China Economic Review

China’s challenge to the global oil market

On Monday morning, Beijing time, the first-ever yuan-denominated oil securities went on sale on the Shanghai International Energy Exchange, creating a storm of interest among both Chinese and foreign investors due to speculation that this could be the start of a fundamental shift in the global oil market.

The ‘futures’ contracts – securities that allow investors to buy barrels of oil at a set date and price – are being interpreted by some market analysts as the first step towards establishing a new Asia-focused benchmark that would offer an alternative to the otherwise Western-dominated industry, characterised by London’s Brent Crude and New York’s West Texas Intermediate.

A Shanghai Crude benchmark, based in the Chinese currency, would give China and its domestic firms a crucial benefit when it comes to controlling the price of oil in the region. Market prices would be freer to respond to local supply and demand, without hanging on to swings in the dollar on the other side of the world. Yuan-denominated futures, more so, could act as a useful tool for Chinese companies hoping to hedge against volatility.

This is not a recently thought-up goal by China, but one they have attempted to pursue before. Eager to boost the global significance of the yuan, a premature attempt was made in the early 1990s but failed due to price instability. Given China’s current status as a strong, maturing economy, however, the timing is much more appropriate to give it another go.

Last year China overtook the U.S. as the world’s largest consumer of oil, so it makes sense that more attention be paid to local markets, by-passing the petrodollar when making deals. According to forecasts by BP, China’s oil demand will continue to increase by some 30% to 753 million tons per year in 2040, which will only help further the yuan’s prominence. The petrodollar could be joined by the petroyuan as a global trading unit.

This might be particularly appealing to other countries looking to shake-off reliance on the dollar. Russia, for instance, now the largest supplier of oil to China, has already shown commitment to this cause. As of October last year, following the launch of a new payment system by Beijing, all oil reaching China from Russia, some 60 million tons a year, can be paid for in either rubles or yuan.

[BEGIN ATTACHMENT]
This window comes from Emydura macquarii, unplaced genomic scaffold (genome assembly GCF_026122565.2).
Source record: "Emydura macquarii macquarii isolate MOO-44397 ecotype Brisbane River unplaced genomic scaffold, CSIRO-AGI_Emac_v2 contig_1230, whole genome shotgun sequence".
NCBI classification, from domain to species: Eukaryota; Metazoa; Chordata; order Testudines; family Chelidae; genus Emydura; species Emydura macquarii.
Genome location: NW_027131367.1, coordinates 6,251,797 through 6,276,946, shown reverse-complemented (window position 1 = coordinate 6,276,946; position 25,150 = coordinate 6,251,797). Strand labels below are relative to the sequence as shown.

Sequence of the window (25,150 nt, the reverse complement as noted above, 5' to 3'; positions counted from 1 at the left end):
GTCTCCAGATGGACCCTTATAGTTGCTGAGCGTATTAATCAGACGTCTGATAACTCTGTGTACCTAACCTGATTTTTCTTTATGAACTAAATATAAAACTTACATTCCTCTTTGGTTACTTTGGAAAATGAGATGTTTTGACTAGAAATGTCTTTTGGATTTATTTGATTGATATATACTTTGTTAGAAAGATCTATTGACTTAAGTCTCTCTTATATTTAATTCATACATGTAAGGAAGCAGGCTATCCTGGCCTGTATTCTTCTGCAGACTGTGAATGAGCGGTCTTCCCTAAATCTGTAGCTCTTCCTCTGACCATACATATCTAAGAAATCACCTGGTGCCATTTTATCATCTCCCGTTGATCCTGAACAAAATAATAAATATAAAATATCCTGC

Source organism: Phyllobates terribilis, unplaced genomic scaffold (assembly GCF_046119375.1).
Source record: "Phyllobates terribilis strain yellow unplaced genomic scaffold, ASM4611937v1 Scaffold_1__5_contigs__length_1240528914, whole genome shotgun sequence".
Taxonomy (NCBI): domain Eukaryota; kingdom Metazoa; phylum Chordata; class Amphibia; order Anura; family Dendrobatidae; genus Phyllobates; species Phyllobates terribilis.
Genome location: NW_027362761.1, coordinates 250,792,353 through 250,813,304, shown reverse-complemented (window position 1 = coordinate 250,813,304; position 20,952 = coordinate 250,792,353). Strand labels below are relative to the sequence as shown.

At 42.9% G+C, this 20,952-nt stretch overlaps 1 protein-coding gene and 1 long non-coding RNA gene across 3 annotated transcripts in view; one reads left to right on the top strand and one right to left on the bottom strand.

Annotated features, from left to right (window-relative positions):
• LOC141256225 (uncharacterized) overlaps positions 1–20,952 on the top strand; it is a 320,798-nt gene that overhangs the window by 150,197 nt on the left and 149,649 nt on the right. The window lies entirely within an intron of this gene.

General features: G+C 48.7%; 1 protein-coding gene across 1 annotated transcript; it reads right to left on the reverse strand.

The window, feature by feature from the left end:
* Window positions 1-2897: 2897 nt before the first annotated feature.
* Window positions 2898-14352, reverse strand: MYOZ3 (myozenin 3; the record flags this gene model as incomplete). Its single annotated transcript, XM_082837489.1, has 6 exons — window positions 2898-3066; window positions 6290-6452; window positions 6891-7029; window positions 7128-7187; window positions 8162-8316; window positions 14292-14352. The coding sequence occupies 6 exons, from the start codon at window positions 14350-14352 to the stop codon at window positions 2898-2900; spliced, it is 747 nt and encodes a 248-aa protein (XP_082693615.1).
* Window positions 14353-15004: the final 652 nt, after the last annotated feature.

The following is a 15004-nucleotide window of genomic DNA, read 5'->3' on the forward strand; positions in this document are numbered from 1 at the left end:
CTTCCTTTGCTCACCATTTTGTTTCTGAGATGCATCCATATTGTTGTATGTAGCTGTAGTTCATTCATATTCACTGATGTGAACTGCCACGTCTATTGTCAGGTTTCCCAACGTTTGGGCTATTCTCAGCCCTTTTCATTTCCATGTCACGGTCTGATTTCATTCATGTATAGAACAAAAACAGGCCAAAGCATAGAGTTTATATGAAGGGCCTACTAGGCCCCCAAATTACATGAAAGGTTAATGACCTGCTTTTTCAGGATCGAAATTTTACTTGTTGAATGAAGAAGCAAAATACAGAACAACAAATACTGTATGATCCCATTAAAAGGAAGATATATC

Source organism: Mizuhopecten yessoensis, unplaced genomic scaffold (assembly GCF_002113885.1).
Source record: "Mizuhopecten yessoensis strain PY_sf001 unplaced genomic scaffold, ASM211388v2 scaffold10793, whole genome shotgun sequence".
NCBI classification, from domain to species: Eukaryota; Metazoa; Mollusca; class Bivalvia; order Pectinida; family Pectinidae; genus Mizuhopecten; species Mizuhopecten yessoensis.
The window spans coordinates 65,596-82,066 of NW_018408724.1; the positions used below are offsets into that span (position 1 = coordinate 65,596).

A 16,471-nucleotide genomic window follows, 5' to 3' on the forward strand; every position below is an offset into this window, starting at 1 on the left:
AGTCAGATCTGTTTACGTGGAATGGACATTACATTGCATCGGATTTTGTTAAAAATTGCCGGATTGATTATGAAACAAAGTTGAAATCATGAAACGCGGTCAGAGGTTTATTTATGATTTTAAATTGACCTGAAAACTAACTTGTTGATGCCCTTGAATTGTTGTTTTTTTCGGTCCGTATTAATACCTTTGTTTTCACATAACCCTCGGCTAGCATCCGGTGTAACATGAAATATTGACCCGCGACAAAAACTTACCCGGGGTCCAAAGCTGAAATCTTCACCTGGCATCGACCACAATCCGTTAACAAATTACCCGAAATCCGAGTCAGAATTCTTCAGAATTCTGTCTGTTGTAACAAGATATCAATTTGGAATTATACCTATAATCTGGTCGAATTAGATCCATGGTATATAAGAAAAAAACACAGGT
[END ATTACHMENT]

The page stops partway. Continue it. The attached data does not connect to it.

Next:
The prospect that Shanghai Crude will pose a serious contention to the prevailing dollar-based system should be dampened in the short-term however. There is much that needs to be done before a benchmark of similar calibre can take shape, perhaps most notably foreign demand. The Shanghai oil futures have been made available to offshore investors, with big players like Glencore, Trafigura and Freepoint Commodities all trading early on.

But the Chinese securities will always have the undesirable risk attached of a government intrusion into the market and the currency, something that foreign investors will be wary of. On top of that there is the usual rigmarole of doing business in China: traders of Shanghai crude must first set up special Chinese bank accounts and cannot invest their profits elsewhere in China.

Asian oil will still be dependent on the dollar for some time, it seems. Just today, three days into trading, prices for the futures swung wildly as traders responded to Western markets, ultimately finishing lower than Monday’s opening price.

Ultimately, however, the realisation of China’s commitment to market openness will determine whether Shanghai Crude becomes a game-changer.